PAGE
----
The Voice – Israeli style
The Voice has conquered Israel. The singing competition/reality show which captivated the US last year debuted here last week and broke TV ratings records.
The first episode – aired by Reshet on Channel 2 on Saturday night – scored 43.4 percent rating of 1.6 million viewers. Remember, we only have eight million people in the whole country.
Just like the US version features celebrity judges/coaches Christina Aguilera, Cee Lo Green, Adam Levine, and Blake Shelton, the Israeli edition has its own star lineup – Sarit Hadad, Rami Kleinstein, Aviv Geffen and Shlomi Shabat. It’s been hyped to the hilt on TV promos, and newspaper features, so the anticipation for the first episode was high.
The premise of the show is centered on a blind audition process. The judges, with their seats turned away from the seven performers, have the length of each audition to decide whether to turn their seat around and pursue the singer for his or her team (and a season’s worth of coaching, performances and competitions) only by virtue of listening.
Among the seven competitors was one who raised the eyebrows of native English speakers – 23-year-old Kathleen Reiter, a new immigrant from Quebec. She belted out a version of Adele’s “Rolling in the Deep” that had the judges swiveling around and facing her in seconds.
“How many years have you been here?” asked Kleinstein.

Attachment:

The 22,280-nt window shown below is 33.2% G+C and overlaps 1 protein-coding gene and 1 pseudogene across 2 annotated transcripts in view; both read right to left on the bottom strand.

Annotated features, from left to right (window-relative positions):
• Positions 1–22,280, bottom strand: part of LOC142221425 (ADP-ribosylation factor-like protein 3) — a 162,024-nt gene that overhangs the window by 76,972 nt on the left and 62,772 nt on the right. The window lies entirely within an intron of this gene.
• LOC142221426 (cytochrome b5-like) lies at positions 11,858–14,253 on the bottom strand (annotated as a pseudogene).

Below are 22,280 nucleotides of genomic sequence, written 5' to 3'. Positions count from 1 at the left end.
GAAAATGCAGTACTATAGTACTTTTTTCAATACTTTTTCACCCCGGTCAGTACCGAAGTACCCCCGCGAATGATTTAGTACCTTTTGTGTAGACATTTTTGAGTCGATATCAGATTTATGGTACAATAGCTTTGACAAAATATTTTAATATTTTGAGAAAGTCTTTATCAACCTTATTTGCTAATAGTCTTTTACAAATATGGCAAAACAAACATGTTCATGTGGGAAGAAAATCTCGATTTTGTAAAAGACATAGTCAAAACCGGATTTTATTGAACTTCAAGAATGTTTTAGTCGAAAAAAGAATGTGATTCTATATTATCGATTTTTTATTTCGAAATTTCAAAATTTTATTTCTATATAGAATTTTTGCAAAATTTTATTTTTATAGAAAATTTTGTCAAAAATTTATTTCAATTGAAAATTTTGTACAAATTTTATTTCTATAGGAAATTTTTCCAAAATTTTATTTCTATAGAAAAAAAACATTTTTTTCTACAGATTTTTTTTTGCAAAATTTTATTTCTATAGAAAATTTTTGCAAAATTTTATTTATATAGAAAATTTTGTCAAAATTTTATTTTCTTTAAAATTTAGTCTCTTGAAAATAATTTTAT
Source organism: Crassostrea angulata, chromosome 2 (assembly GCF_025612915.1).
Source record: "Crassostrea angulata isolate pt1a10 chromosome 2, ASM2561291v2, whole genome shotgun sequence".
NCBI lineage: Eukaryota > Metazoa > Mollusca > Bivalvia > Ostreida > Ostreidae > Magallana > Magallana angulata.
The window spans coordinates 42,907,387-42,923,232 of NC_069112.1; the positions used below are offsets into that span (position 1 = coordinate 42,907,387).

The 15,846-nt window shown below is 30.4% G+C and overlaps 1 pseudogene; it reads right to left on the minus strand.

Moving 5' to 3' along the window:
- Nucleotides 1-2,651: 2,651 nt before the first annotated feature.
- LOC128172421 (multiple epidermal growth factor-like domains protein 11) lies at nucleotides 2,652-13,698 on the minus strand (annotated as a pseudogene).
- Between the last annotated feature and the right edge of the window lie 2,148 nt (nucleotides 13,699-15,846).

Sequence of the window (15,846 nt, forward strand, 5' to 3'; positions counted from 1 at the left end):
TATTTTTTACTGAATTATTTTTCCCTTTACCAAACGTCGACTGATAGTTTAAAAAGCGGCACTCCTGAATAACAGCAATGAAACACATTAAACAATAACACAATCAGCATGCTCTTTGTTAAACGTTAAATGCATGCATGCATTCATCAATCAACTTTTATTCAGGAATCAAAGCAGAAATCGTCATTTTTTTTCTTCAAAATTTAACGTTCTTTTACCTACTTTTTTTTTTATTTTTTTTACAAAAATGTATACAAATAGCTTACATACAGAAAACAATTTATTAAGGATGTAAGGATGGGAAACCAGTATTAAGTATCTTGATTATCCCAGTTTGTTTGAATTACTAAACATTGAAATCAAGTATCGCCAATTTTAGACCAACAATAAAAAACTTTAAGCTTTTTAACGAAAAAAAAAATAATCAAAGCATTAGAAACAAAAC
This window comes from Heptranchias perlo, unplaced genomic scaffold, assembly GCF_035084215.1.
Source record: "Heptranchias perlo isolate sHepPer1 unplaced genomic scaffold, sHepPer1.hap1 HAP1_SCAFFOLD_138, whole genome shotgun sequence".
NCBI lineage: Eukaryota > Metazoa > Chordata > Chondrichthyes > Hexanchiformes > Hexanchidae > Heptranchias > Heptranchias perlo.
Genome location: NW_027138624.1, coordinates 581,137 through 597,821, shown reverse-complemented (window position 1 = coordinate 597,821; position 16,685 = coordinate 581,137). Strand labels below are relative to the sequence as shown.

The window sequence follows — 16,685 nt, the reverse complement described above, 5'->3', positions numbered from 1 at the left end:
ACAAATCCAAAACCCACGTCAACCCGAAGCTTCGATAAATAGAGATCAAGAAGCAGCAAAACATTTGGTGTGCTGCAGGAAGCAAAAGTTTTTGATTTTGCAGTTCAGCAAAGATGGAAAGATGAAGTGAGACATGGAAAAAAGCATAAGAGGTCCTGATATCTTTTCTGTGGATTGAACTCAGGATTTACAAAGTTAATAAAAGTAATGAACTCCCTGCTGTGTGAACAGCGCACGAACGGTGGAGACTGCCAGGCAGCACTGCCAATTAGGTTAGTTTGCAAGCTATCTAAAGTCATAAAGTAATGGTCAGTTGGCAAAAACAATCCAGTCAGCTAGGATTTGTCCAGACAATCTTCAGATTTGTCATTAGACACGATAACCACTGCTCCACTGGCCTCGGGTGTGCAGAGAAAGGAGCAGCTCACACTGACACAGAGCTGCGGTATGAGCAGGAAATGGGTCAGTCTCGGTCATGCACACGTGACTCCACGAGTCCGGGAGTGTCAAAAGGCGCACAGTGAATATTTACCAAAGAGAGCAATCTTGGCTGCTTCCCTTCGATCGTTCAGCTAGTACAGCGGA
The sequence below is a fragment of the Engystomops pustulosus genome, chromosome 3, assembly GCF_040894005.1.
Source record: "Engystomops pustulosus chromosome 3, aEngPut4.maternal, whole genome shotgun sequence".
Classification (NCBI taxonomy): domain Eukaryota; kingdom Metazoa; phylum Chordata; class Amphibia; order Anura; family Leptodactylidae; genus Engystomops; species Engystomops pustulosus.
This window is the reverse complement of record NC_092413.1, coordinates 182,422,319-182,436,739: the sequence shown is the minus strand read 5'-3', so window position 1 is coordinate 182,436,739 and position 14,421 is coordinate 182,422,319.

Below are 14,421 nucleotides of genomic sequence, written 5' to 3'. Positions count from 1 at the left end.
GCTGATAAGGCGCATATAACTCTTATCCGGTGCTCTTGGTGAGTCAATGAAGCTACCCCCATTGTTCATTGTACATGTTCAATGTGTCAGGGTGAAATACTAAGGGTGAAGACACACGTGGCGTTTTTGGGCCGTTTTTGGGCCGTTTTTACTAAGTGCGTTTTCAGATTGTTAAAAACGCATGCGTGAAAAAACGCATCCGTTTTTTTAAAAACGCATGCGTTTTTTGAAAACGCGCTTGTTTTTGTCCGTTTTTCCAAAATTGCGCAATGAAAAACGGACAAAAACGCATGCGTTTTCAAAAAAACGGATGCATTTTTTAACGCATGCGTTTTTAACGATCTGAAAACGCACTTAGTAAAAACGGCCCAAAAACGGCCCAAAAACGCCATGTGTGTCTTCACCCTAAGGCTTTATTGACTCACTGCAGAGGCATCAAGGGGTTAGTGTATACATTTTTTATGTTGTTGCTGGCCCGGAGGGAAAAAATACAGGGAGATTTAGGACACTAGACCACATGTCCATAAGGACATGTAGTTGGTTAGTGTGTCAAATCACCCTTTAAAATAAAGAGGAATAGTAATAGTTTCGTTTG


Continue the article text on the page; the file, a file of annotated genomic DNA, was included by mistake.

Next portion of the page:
“I just got here a few days ago,” Reiter answered in fluent Hebrew, to the astonishment of the judges.
“Your voice is huge,” said Hadad, trying to recruit her with a common bond of “girl power.”
Geffen told her that he had a warm place in his heart for Montreal, where he frequently performed, and Kleinstein summed it up, saying “One thing is clear – we all want you.”
Reiter eventually chose Hadad, and this weekend’s show will indicate whether she made a good choice. In the meantime, she’s happy to be in her new country, albeit equipped with decent Hebrew thanks to her upbringing with her Israeli parents who moved to the Montreal area from Kiryat Haim before she was born.
“I don’t know what the future holds, but I know that this is an amazing opportunity for me and a great start to what will hopefully be a great life here in Israel,” she told me during the week after her debut.
It’s not a bad start, indeed. How many other North Americans get off the boat and become national TV fixtures in their first few days in the country?